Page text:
• Open Access

Coagulation Profiles in Dogs with Congenital Portosystemic Shunts before and after Surgical Attenuation

Authors

  • Anne Kummeling,

    1. Department of Clinical Sciences of Companion Animals, Faculty of Veterinary Medicine, Utrecht University, The Netherlands
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    • 2

      Department of Clinical Sciences of Companion Animals of the Faculty of Veterinary Medicine, Utrecht University, P.O. Box 80.154, 3508 TD Utrecht, The Netherlands; e-mail: A.Kummeling@vet.uu.nl.

  • Erik Teske,

    1. Department of Clinical Sciences of Companion Animals, Faculty of Veterinary Medicine, Utrecht University, The Netherlands
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  • Jan Rothuizen,

    1. Department of Clinical Sciences of Companion Animals, Faculty of Veterinary Medicine, Utrecht University, The Netherlands
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  • Frederik J. van Sluijs

    1. Department of Clinical Sciences of Companion Animals, Faculty of Veterinary Medicine, Utrecht University, The Netherlands
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Abstract

Background:Serious postoperative hemorrhage has been reported in dogs after closure of congenital portosystemic shunts (CPS).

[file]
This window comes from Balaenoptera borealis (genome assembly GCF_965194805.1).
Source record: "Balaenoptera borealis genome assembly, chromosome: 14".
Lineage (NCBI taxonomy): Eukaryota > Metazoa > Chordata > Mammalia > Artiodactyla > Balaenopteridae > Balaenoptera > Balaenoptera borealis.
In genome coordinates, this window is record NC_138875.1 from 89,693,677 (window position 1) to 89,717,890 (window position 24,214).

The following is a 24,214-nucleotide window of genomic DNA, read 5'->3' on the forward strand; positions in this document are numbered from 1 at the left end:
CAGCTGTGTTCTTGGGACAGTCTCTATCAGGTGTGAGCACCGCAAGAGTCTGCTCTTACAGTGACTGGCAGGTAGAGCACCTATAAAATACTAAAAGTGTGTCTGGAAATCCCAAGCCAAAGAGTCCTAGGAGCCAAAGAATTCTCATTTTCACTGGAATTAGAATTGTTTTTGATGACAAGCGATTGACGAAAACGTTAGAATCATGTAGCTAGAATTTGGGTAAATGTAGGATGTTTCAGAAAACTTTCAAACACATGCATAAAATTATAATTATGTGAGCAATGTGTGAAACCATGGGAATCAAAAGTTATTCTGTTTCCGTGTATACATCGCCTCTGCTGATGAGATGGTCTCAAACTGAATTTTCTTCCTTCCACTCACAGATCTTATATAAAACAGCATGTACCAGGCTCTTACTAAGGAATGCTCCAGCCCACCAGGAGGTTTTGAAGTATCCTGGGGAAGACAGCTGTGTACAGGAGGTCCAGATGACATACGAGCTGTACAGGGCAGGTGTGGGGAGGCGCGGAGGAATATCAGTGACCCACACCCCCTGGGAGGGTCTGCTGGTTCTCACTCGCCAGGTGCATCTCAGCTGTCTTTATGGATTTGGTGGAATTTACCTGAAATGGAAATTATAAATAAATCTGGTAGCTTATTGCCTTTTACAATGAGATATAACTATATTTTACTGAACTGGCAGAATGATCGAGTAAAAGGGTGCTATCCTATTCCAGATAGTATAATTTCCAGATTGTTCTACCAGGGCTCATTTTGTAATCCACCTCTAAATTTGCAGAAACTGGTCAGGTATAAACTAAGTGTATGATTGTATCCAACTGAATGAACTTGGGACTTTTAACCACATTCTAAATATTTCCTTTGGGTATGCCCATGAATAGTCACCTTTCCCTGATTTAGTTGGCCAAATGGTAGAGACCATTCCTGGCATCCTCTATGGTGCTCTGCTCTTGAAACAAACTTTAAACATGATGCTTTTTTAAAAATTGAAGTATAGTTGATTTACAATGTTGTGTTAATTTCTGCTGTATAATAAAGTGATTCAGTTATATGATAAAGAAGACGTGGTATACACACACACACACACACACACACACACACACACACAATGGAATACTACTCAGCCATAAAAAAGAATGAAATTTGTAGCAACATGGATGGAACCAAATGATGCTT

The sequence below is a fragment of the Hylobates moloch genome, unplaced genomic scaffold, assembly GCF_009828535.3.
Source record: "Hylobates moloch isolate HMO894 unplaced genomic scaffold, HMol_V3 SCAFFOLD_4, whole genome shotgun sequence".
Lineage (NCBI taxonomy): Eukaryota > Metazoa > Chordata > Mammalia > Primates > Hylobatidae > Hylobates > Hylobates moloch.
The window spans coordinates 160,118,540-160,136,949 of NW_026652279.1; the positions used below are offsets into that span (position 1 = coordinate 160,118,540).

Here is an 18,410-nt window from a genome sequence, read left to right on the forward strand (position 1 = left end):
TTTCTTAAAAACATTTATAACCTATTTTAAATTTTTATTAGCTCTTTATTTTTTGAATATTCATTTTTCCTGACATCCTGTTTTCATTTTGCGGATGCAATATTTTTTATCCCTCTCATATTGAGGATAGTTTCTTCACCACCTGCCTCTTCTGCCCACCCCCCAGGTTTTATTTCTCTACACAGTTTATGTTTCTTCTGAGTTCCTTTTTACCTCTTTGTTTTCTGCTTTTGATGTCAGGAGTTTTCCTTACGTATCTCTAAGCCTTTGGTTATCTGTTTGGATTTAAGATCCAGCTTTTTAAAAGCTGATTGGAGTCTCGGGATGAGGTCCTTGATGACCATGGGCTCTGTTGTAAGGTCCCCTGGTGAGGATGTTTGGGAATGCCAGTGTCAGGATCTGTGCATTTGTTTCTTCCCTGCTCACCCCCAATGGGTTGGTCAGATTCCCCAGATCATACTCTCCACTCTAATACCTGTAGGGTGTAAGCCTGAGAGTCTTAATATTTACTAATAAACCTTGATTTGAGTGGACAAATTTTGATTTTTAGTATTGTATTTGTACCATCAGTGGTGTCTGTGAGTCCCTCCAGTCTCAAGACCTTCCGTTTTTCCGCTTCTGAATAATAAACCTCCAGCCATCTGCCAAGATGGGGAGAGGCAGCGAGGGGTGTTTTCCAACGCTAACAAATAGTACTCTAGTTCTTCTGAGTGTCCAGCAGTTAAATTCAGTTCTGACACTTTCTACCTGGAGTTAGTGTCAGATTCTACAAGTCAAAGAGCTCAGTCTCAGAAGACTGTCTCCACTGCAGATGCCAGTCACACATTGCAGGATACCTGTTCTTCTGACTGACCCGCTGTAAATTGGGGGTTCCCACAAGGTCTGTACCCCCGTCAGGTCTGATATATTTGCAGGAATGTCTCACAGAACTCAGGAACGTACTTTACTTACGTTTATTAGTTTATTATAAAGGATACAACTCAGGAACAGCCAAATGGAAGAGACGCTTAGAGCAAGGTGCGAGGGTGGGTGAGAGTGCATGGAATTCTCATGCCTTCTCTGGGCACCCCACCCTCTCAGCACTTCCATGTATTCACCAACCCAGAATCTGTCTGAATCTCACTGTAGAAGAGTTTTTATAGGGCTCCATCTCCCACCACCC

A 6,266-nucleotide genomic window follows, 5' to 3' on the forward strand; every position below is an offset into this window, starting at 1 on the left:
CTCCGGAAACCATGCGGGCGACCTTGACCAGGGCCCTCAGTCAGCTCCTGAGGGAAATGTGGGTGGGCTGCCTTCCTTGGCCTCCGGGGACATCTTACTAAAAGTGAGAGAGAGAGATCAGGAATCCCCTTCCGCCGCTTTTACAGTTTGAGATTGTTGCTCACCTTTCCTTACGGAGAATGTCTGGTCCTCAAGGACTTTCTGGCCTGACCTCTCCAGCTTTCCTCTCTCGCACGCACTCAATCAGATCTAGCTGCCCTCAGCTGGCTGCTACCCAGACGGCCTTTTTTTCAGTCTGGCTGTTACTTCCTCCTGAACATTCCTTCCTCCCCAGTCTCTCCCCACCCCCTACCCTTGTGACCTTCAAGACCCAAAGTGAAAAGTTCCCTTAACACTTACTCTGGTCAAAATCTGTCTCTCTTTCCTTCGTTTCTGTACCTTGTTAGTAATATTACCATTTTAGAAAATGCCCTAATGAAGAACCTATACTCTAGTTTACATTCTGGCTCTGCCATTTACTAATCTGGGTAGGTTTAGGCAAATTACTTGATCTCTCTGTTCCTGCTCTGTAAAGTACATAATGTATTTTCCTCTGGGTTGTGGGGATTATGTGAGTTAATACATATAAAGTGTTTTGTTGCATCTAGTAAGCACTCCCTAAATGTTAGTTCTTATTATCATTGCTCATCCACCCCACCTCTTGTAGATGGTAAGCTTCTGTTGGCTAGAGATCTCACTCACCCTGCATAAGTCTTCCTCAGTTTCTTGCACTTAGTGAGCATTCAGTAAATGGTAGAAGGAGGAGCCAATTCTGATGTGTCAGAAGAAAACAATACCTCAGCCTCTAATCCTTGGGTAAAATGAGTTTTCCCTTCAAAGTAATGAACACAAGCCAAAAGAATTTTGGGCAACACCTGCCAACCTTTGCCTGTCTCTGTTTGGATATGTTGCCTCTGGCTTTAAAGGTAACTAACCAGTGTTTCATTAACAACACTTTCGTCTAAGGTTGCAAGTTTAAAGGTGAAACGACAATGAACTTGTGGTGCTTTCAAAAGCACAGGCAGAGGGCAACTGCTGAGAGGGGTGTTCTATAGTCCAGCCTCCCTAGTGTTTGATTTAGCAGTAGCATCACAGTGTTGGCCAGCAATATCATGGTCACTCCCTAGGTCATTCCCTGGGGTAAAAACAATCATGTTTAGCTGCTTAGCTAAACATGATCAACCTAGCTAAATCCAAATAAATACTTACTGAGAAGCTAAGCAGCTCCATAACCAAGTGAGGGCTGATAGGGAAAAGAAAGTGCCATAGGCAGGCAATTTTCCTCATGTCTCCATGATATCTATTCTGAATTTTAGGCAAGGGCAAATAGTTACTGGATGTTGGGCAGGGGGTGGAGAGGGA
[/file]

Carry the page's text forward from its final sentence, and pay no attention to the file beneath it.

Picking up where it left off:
Hypothesis:In dogs with portosystemic shunting, low coagulation factor activity is responsible for coagulopathy, which can cause complications after surgery.

Animals:Thirty-four dogs with CPS and 39 healthy dogs.

Methods:In a prospective study, coagulation times, platelet count, and the activity of 8 coagulation factors were measured in dogs before and after surgical shunt attenuation and in 31 healthy dogs. The effect of abdominal surgery on hemostasis was determined at ovariectomy in 8 healthy dogs.

Results:Dogs with CPS had lower platelet counts, lower activity of factors II, V, VII, and X, and increased factor VIII and activated partial thromboplastin time (APTT) compared to healthy dogs. After surgical attenuation, dogs with CPS had decreased platelet counts and activity of factors I, II, V, VII, IX, X, and XI and a prolonged prothrombin time (PT). Ovariectomy resulted in decreased activity of factors VII and X. Six weeks after surgery, portosystemic shunting persisted in 9 of 30 dogs, with no improvement of hemostatic values. CPS dogs without shunting had improved coagulation times and increased activity of factors II, V, VII, and X.

Conclusions and Clinical Importance: Dogs with CPS have lower activity of clotting factors compared to healthy dogs, resulting in a prolonged APTT. Surgical attenuation of the shunt results in increased abnormalities in coagulation times and factors immediately after surgery. Hemostasis is normalized after complete recovery of shunting after attenuation, in contrast to dogs with persistent shunting.

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